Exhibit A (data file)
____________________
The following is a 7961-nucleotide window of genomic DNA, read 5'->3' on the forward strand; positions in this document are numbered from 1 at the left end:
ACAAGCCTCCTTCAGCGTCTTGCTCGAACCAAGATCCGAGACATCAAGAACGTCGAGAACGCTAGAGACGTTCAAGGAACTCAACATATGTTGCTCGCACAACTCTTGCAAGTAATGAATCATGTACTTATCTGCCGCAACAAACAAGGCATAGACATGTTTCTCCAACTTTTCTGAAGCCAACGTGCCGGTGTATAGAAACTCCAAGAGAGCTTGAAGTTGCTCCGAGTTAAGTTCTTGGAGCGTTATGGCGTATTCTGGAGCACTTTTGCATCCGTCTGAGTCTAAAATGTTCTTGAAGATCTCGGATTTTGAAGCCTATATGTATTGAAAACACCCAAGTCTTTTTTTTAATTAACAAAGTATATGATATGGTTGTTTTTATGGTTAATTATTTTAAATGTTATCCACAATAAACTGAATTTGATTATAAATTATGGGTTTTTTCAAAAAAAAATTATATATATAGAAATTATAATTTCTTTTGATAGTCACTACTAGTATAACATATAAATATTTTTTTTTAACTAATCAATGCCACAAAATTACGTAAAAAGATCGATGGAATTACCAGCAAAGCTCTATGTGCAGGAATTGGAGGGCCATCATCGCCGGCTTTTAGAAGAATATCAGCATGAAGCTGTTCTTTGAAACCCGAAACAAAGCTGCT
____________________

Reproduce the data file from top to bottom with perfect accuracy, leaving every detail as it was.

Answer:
The following is a 7961-nucleotide window of genomic DNA, read 5'->3' on the forward strand; positions in this document are numbered from 1 at the left end:
ACAAGCCTCCTTCAGCGTCTTGCTCGAACCAAGATCCGAGACATCAAGAACGTCGAGAACGCTAGAGACGTTCAAGGAACTCAACATATGTTGCTCGCACAACTCTTGCAAGTAATGAATCATGTACTTATCTGCCGCAACAAACAAGGCATAGACATGTTTCTCCAACTTTTCTGAAGCCAACGTGCCGGTGTATAGAAACTCCAAGAGAGCTTGAAGTTGCTCCGAGTTAAGTTCTTGGAGCGTTATGGCGTATTCTGGAGCACTTTTGCATCCGTCTGAGTCTAAAATGTTCTTGAAGATCTCGGATTTTGAAGCCTATATGTATTGAAAACACCCAAGTCTTTTTTTTAATTAACAAAGTATATGATATGGTTGTTTTTATGGTTAATTATTTTAAATGTTATCCACAATAAACTGAATTTGATTATAAATTATGGGTTTTTTCAAAAAAAAATTATATATATAGAAATTATAATTTCTTTTGATAGTCACTACTAGTATAACATATAAATATTTTTTTTTAACTAATCAATGCCACAAAATTACGTAAAAAGATCGATGGAATTACCAGCAAAGCTCTATGTGCAGGAATTGGAGGGCCATCATCGCCGGCTTTTAGAAGAATATCAGCATGAAGCTGTTCTTTGAAACCCGAAACAAAGCTGCT